In the South African case of case of G Walker Engineering CC t/a Atlantic Steam Services v First Garment Rental (Pty), [21]the court found that the effect of the deregistration of a company was that all its property, including any third party claims vested in the state as bona vacantia. [22]In Barclays National Bank Ltd v Kalk, [23] the court held that the effect of deregistration was that a debt which due to a creditor of a deregistered company was not extinguished, but unenforceable. [24]

1.2 RESTORATION OF A COMPANY TO THE REGISTER OF COMPANIES

I. Types of restoration of a company

a) Administrative restoration (restoration by the Registrar)

An application may be made to the Registrar to restore a company that has been struck off the Register under section 894 or 897. [25] Such an application may be made even where the company has been dissolved. [26] The application may only be made by a former director or former member of the company [27]; and not after the expiry of six years from the date on which the company was dissolved. [28]

  • Conditions for Administrative restoration

A company may only be restored on conditions that;- the company was carrying on business or in operation at the time of its striking off [29] ; if any property previously vested in or held on trust for the company has vested in the State under section 905, the Attorney General has signified to the Registrar in writing consent to the company’s restoration to the Register [30]; The third condition is that the applicant has lodged with the Registrar for registration such documents relating to the company as are necessary to bring up to date the records kept by the Registrar. [31]

  • The effect of administrative restoration of a company

The effect of administrative restoration of a company is that the company is taken to have continued in existence as if it had not been dissolved or struck off the Register. [32]

b) Court ordered restoration (Application to Court for restoration)

An application may also be made to the Court to restore to the Register a company [33]that has either: – been dissolved after being liquidated under the law relating to insolvency [34]; that is taken to have been dissolved following administration under that Act; or that has been struck off the Register under section 894 or 895 [35]; or under section 897. [36]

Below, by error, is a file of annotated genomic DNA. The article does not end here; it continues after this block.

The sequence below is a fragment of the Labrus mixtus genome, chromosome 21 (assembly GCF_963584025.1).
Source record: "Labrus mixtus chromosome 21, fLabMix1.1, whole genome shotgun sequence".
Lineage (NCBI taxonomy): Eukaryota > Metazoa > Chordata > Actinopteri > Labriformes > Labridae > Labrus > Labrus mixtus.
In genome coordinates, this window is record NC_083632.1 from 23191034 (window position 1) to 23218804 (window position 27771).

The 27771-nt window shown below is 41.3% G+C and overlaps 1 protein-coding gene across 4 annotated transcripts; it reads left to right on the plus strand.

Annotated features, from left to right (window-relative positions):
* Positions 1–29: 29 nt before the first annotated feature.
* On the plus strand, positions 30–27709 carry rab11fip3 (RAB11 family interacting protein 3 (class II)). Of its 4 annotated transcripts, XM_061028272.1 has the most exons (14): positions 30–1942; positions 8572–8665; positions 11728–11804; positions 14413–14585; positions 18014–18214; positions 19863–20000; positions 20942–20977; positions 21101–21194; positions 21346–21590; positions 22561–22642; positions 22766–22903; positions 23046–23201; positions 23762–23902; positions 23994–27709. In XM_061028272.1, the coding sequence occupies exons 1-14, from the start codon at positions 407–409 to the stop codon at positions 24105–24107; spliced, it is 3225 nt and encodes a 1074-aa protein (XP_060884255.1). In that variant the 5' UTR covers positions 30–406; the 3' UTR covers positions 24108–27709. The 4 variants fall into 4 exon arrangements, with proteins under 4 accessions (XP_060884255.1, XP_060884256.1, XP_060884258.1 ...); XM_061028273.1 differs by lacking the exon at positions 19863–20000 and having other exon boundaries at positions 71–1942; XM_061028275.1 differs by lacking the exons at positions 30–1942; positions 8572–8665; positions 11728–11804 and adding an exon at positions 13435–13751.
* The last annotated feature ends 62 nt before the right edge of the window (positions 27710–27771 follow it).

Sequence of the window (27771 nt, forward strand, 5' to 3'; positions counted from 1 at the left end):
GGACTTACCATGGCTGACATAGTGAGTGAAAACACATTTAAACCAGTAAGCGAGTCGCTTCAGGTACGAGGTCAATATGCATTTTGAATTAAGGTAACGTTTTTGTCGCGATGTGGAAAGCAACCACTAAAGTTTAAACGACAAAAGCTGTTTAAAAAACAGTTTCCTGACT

• Who may bring an application for court restoration?

An application to the Court for restoration may be made by either:- the Attorney General [37]; a former director of the company; [38] person having an interest in land in which the company had a superior or derivative interest [39]; person who, had a contractual relationship with the company [40]; and a person with a potential legal claim against the company [41] among others.

  • When can an application to the Court for restoration be made

Such an application may be made at any time for the purpose of bringing proceedings against the company for damages for personal injury. [42] However, such an application to the Court may not be made after the expiry of six years from the date of the dissolution of the company. [43]

II. Judicial perspectives on restoration of a Company

i. A person ought to be a holder of a valid Decree in order to seek the restoration of a company to the Register of Companies

The courts have held that – a holder of a valid Decree is entitled under the applicable law, to seek the restoration of a company to the Register of Companies for the purposes of execution of that Decree. [44] In Re Queensway Investments Limited, [45]the Queensway Investments Limited having been struck off the register, creditor felt aggrieved because the company owed the creditor a sum of money which, together with costs and interest was more than Kshs. 9.5 million. [46] In its holding, the Court found out that it was just and equitable that the company had to be restored to the register. [47]